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Please offer feedback!

Posted by randekasp (My Page) on
Fri, Mar 15, 13 at 20:20

I have a small shower footprint to work with. The space between the half wall and where the shower head will be is 34". ( I posted 24" by accident. thanks for catching that!)The long space between back wall, where niche is and opening of where glass door will be is 42". Of course, it would be better if shower head were on back wall, but I understand it is against code to have shower head facing door. As you look over half wall into shower, that is the view walking into the bathroom. might look nicer to have niche opposite of half wall, but that is an exterior wall and I understand that this is also against code. I want(ed) to do it right, so no issues come up when I sell, which won't me for several years. But I am thinking the way it is may be 1) too claustrophobic and 2) nicer to see niche rather than showerhead when you walk in.
As I see it there are 3 options. 1). Leave it. 2). Trade shower head and niche walls. 3). Move shower head to above niche and place handle below niche. ( using elbow pipes I guess). What do you think? Seems I can only upload 1 picture, so will post again now with other view

This post was edited by randekasp on Sat, Mar 16, 13 at 2:04


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RE: Please offer feedback!

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RE: Please offer feedback!

Another view


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Is a 24" shower even allowed by code? I'm small and 24" would be really claustrophobic even for me. I think your elbows would constantly be hitting the walls.


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RE: Please offer feedback!

Holy cow! Not 24 inches, 34! Thank you for catching that!!!


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RE: Please offer feedback!

I'm not completely sure that I understand the options that you are describing but one thing I'd mention to keep in mind that, although niches are often a nice decorative accent and look great in inspiration pictures, the reality is that once you fill them with bottles of shampoo, etc., they tend to look like visual clutter. Although I love the look of my niches, I put them on two walls where they would not be seen from outside the shower.


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Niches really are at their most attractive when empty. I vote for putting a large niche in the ponywall and an attractive faucet shower head set on the back wall.


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RE: Please offer feedback!

There is no code restriction the prohibits a niche being on an exterior wall. It's more from the idea that you lose insulation within the wall and the niche can be a cold spot due to heat loss through the less-insulated niche.

If someone desperately wants a niche on an exterior wall, then I recommend padding out the niche with polyiso insulation behind the niche. It's R-6 per inch, and it works best if you have a 2x6 wall to pull it off. You can still meet the R-restrictions that way.

Two things though...you have plumbing on the exterior wall, and you're in zone 10, in CA. Your restrictions are certainly different than mine here in New England.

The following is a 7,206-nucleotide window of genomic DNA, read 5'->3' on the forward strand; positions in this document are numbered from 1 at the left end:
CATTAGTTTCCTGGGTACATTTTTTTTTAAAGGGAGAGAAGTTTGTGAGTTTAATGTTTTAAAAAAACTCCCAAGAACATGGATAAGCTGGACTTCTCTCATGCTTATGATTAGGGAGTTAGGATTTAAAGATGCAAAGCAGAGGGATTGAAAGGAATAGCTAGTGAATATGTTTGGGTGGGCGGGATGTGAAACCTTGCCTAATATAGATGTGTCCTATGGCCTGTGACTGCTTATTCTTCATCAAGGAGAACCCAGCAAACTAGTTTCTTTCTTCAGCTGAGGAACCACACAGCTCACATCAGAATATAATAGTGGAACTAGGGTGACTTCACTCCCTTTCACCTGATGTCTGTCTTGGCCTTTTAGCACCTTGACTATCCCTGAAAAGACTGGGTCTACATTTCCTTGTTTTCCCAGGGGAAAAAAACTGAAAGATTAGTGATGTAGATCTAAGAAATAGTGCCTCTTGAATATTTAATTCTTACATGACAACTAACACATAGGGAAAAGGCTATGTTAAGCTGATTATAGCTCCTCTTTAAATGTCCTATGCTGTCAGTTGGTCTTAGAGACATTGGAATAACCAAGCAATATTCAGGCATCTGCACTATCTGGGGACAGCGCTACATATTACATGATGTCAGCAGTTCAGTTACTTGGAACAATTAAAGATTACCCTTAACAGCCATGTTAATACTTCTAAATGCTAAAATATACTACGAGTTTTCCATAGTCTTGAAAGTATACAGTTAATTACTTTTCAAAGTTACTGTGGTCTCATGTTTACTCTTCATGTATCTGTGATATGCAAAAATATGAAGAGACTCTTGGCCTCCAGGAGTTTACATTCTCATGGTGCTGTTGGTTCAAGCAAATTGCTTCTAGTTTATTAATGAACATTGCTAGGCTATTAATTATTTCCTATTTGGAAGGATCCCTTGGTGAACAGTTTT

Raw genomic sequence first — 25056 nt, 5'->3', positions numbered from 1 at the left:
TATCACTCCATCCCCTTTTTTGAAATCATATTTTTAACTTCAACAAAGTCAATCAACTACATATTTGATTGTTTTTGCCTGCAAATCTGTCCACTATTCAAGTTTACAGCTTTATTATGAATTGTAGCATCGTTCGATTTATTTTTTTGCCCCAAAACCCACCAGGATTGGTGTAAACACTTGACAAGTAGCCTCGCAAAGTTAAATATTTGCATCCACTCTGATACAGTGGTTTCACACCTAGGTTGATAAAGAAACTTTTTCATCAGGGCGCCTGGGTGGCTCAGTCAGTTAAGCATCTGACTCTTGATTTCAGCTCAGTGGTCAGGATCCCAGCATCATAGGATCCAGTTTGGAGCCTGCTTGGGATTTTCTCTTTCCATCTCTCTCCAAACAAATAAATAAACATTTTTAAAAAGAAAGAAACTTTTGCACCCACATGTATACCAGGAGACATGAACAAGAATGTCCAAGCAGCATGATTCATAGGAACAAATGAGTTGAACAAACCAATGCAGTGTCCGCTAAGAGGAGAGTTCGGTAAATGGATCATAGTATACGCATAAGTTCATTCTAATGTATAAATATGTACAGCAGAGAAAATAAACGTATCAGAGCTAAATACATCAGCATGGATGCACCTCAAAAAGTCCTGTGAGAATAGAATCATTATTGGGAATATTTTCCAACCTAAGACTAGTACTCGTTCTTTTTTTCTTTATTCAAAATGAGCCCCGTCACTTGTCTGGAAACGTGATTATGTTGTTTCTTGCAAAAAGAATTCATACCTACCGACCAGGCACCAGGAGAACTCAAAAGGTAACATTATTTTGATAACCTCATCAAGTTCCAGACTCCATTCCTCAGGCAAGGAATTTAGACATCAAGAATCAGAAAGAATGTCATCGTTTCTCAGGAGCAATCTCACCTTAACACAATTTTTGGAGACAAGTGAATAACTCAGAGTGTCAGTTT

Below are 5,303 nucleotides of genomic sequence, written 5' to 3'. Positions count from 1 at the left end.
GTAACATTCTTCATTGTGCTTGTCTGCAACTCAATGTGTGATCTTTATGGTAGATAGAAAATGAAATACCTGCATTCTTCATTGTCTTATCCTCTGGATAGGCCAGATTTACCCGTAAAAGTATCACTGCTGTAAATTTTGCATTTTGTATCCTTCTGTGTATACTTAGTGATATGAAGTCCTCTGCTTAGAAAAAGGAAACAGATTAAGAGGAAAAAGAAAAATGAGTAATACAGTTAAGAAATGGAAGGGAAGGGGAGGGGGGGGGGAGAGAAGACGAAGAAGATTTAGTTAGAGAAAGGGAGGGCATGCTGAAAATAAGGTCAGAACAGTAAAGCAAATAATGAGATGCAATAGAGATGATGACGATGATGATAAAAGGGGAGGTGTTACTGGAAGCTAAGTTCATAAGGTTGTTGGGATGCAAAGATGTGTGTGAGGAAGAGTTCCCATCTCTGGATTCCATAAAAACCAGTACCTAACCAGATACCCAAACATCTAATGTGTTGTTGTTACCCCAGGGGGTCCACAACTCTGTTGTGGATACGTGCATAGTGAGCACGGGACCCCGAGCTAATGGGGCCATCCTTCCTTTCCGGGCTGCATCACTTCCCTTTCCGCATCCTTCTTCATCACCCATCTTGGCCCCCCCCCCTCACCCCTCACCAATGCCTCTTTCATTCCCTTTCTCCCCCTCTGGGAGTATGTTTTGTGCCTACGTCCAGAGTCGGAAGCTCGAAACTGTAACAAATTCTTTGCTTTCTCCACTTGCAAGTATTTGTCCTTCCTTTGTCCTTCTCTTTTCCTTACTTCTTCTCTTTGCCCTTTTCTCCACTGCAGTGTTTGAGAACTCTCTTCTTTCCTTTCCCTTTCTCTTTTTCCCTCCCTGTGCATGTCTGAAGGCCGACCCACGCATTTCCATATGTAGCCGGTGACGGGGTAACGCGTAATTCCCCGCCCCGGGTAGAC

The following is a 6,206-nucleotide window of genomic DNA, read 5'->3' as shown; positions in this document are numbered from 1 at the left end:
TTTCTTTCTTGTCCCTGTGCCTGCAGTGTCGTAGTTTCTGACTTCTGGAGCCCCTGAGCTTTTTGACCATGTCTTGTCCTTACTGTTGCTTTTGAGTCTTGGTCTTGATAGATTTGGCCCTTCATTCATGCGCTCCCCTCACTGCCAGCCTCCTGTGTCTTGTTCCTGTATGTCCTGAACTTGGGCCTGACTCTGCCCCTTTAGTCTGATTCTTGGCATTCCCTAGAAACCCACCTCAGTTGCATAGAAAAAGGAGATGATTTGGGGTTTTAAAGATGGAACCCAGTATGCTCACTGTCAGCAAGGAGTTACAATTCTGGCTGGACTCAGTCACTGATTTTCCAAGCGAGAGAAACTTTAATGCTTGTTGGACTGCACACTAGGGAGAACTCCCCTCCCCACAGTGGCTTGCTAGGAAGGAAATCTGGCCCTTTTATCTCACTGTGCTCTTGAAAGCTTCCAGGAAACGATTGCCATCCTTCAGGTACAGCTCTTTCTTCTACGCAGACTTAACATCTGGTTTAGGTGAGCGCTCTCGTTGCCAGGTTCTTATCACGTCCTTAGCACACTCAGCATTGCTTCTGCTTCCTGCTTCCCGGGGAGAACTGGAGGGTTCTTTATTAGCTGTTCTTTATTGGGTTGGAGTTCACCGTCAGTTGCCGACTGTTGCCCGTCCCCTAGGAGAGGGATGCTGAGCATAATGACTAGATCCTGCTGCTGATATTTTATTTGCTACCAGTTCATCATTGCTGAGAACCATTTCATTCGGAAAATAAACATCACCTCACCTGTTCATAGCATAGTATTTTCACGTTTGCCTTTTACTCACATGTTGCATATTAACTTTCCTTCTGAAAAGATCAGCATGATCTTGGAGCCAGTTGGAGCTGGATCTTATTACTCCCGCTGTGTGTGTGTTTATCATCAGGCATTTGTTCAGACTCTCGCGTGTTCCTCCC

Before tackling the shower design/layout itself, I'd be tempted address the bathroom layout as a whole. I don't know what the overall bathroom layout is, but based on what I can see, I'd consider trying to separate the shower door from being right next to what appears to be an exterior door.

You could add a full-height partition wall between the exterior door and the shower. That would go where your current shower door is supposed to go. The full-height/pony wall? I'd leave the full-height part, but demo the pony wall part. Where the pony wall is, that'd be my shower entry.

I do see the toilet flange in the floor on the other side of that full height/pony wall, so that might nix that idea of the entry being on that same wall. I'd at least consider a neo/corner entry though.

But if I was contemplating resale, the shower door right next to what looks like an exterior door? That would have to change.

Again, if I'm misreading the photos, my apologies.

Addressing the shower "as is"? Yeah, it's really up to you. It's okay "as is", and flipping fixtures and niches to other walls? It'll still pretty much be okay then too.

If you're a stickler for things lining up, if you're replumbing, consider having the shower head line up with the shower valve. Right now it looks like it's offset by a few inches. Depending on the tile you choose, that offset can be disguised or accentuated by tile size, grout lines, etc.


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RE: Please offer feedback!

If you're looking for that 'WOW' factor in the shower when you enter the room, you could do a decorative section of tile on that long wall and move the shower head & controls to the opposite wall just shy of where the wall goes to a 1/2 wall. You could do a nice basket weave tile design or a mosaic to really make a statement on that long wall. Our shower layout is very similar to what I describe (minus the decorative section) and it works well--I posted a pic below to give you a visual.

Generally, you don't want plumbing in an exterior wall if at all possible. If something goes wrong or you need to get to the plumbing in the wall, your options are 1) rip out the shower tile or 2) rip out a chunk of your house's exterior.

FlushGlazedDoors014-1 photo FlushGlazedDoors014-1-1.jpg

Hope this helps!


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